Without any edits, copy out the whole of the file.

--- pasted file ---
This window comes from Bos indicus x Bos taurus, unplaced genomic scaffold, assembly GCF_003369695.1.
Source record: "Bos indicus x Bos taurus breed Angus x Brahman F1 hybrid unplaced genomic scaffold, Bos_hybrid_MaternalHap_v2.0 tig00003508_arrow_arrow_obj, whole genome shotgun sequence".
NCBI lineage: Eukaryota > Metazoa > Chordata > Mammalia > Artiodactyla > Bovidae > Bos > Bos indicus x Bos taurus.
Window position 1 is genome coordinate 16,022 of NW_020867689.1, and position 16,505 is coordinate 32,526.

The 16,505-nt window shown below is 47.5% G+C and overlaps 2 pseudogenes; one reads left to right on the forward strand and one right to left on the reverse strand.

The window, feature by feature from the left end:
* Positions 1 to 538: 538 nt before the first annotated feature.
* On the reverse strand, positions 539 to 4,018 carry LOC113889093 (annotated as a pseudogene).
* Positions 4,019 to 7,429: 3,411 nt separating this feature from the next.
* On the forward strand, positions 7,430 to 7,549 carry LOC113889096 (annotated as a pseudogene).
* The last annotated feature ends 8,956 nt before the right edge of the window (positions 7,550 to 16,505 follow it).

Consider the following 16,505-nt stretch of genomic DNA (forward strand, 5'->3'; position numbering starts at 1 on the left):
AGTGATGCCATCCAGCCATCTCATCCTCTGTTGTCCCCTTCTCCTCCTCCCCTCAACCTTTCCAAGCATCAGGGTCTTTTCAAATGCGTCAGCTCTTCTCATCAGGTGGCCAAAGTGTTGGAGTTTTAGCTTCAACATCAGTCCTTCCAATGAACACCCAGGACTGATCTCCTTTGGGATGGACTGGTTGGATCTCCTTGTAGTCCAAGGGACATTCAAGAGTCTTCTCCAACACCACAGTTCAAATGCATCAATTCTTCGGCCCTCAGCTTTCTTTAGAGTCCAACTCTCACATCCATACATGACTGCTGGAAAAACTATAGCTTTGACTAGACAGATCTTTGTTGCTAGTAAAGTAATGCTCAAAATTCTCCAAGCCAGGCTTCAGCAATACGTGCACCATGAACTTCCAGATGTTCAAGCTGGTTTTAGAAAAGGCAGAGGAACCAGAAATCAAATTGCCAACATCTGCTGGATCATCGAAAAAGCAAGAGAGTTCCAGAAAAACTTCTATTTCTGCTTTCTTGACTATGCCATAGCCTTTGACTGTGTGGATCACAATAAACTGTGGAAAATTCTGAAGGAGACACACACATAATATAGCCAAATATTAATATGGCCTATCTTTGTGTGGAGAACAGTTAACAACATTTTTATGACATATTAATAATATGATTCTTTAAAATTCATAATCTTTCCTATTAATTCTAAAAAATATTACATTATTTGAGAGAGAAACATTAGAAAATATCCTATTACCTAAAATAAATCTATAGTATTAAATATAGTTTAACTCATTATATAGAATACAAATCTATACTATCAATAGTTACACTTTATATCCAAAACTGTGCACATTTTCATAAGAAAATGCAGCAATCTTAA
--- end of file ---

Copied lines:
This window comes from Bos indicus x Bos taurus, unplaced genomic scaffold, assembly GCF_003369695.1.
Source record: "Bos indicus x Bos taurus breed Angus x Brahman F1 hybrid unplaced genomic scaffold, Bos_hybrid_MaternalHap_v2.0 tig00003508_arrow_arrow_obj, whole genome shotgun sequence".
NCBI lineage: Eukaryota > Metazoa > Chordata > Mammalia > Artiodactyla > Bovidae > Bos > Bos indicus x Bos taurus.
Window position 1 is genome coordinate 16,022 of NW_020867689.1, and position 16,505 is coordinate 32,526.

The 16,505-nt window shown below is 47.5% G+C and overlaps 2 pseudogenes; one reads left to right on the forward strand and one right to left on the reverse strand.

The window, feature by feature from the left end:
* Positions 1 to 538: 538 nt before the first annotated feature.
* On the reverse strand, positions 539 to 4,018 carry LOC113889093 (annotated as a pseudogene).
* Positions 4,019 to 7,429: 3,411 nt separating this feature from the next.
* On the forward strand, positions 7,430 to 7,549 carry LOC113889096 (annotated as a pseudogene).
* The last annotated feature ends 8,956 nt before the right edge of the window (positions 7,550 to 16,505 follow it).

Consider the following 16,505-nt stretch of genomic DNA (forward strand, 5'->3'; position numbering starts at 1 on the left):
AGTGATGCCATCCAGCCATCTCATCCTCTGTTGTCCCCTTCTCCTCCTCCCCTCAACCTTTCCAAGCATCAGGGTCTTTTCAAATGCGTCAGCTCTTCTCATCAGGTGGCCAAAGTGTTGGAGTTTTAGCTTCAACATCAGTCCTTCCAATGAACACCCAGGACTGATCTCCTTTGGGATGGACTGGTTGGATCTCCTTGTAGTCCAAGGGACATTCAAGAGTCTTCTCCAACACCACAGTTCAAATGCATCAATTCTTCGGCCCTCAGCTTTCTTTAGAGTCCAACTCTCACATCCATACATGACTGCTGGAAAAACTATAGCTTTGACTAGACAGATCTTTGTTGCTAGTAAAGTAATGCTCAAAATTCTCCAAGCCAGGCTTCAGCAATACGTGCACCATGAACTTCCAGATGTTCAAGCTGGTTTTAGAAAAGGCAGAGGAACCAGAAATCAAATTGCCAACATCTGCTGGATCATCGAAAAAGCAAGAGAGTTCCAGAAAAACTTCTATTTCTGCTTTCTTGACTATGCCATAGCCTTTGACTGTGTGGATCACAATAAACTGTGGAAAATTCTGAAGGAGACACACACATAATATAGCCAAATATTAATATGGCCTATCTTTGTGTGGAGAACAGTTAACAACATTTTTATGACATATTAATAATATGATTCTTTAAAATTCATAATCTTTCCTATTAATTCTAAAAAATATTACATTATTTGAGAGAGAAACATTAGAAAATATCCTATTACCTAAAATAAATCTATAGTATTAAATATAGTTTAACTCATTATATAGAATACAAATCTATACTATCAATAGTTACACTTTATATCCAAAACTGTGCACATTTTCATAAGAAAATGCAGCAATCTTAA